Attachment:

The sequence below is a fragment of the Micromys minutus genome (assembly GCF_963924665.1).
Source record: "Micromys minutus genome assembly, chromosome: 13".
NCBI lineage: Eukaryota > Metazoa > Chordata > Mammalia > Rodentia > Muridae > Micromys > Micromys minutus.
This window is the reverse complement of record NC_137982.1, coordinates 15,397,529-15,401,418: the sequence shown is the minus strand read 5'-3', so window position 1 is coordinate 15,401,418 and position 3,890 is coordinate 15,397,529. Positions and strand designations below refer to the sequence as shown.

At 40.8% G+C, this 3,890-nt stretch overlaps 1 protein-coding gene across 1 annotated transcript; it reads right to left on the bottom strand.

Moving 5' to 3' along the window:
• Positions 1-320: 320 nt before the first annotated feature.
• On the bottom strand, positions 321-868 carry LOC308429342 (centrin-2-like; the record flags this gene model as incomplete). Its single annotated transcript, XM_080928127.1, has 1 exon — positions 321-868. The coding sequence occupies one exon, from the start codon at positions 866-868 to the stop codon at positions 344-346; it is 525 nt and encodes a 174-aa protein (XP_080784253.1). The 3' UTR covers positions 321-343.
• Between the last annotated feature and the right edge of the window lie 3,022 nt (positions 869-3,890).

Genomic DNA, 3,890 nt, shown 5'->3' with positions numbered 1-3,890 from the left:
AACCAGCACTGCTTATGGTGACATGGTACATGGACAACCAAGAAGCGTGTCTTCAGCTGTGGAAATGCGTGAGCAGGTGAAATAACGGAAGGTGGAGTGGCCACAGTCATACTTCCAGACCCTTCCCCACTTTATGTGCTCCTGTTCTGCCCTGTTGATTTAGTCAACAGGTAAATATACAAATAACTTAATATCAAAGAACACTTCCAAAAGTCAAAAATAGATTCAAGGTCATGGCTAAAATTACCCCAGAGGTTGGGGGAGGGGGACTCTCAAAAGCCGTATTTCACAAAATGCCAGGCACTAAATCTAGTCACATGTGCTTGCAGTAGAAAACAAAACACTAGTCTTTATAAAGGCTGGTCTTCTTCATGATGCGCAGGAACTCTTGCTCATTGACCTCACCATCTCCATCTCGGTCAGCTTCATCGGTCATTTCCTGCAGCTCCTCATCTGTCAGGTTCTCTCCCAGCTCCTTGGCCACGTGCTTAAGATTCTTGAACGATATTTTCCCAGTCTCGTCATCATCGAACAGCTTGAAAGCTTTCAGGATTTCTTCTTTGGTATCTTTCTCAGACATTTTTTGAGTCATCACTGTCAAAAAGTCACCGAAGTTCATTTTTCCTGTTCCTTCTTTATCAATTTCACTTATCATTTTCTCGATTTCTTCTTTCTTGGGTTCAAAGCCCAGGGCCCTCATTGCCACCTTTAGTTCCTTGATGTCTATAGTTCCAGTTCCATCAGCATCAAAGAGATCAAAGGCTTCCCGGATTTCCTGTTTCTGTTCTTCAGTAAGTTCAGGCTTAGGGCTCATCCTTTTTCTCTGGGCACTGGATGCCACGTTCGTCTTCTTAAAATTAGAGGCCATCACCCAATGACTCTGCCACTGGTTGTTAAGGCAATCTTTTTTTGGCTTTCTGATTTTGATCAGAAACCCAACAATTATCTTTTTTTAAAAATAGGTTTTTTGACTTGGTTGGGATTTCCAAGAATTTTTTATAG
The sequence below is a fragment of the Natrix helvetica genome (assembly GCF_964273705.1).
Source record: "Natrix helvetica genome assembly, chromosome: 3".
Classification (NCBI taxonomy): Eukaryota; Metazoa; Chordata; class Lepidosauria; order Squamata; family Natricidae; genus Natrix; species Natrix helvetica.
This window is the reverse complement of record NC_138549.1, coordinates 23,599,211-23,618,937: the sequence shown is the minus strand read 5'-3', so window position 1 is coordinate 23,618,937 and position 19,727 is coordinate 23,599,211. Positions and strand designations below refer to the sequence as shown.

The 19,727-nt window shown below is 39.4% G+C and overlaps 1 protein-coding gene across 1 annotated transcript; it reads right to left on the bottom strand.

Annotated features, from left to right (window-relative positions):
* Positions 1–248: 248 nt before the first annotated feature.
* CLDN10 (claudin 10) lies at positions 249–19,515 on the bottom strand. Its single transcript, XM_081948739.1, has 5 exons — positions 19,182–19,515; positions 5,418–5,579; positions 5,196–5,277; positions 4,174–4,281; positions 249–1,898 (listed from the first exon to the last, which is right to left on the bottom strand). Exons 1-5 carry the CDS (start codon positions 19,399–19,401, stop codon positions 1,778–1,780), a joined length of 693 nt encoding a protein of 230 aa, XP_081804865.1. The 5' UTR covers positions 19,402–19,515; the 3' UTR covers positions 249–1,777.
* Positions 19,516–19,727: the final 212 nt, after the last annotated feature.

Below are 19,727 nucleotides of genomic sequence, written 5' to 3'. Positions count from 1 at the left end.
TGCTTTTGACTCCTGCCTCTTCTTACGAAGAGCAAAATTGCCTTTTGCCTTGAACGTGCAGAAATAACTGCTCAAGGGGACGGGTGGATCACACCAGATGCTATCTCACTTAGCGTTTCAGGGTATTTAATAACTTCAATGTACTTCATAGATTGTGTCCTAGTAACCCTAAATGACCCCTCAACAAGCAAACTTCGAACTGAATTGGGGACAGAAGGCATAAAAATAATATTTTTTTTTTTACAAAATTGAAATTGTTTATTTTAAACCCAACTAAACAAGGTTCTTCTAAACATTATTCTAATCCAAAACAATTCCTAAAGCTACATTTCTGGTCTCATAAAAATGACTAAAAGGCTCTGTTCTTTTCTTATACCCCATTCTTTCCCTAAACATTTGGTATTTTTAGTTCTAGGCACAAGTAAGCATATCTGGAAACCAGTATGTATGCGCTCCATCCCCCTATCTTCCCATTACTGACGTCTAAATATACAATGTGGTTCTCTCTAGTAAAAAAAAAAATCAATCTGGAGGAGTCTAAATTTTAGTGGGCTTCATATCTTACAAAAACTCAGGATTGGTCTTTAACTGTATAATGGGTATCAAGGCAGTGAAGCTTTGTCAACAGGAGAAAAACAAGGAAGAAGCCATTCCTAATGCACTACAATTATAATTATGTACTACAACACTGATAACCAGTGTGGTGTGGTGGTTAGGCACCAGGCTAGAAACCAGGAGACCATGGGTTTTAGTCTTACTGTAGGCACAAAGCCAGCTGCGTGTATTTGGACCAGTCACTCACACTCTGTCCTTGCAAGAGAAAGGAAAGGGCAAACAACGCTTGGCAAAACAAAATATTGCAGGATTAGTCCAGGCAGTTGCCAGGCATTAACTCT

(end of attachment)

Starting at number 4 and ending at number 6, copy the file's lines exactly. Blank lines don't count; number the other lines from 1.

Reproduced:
This window is the reverse complement of record NC_137982.1, coordinates 15,397,529-15,401,418: the sequence shown is the minus strand read 5'-3', so window position 1 is coordinate 15,401,418 and position 3,890 is coordinate 15,397,529. Positions and strand designations below refer to the sequence as shown.

At 40.8% G+C, this 3,890-nt stretch overlaps 1 protein-coding gene across 1 annotated transcript; it reads right to left on the bottom strand.

Moving 5' to 3' along the window: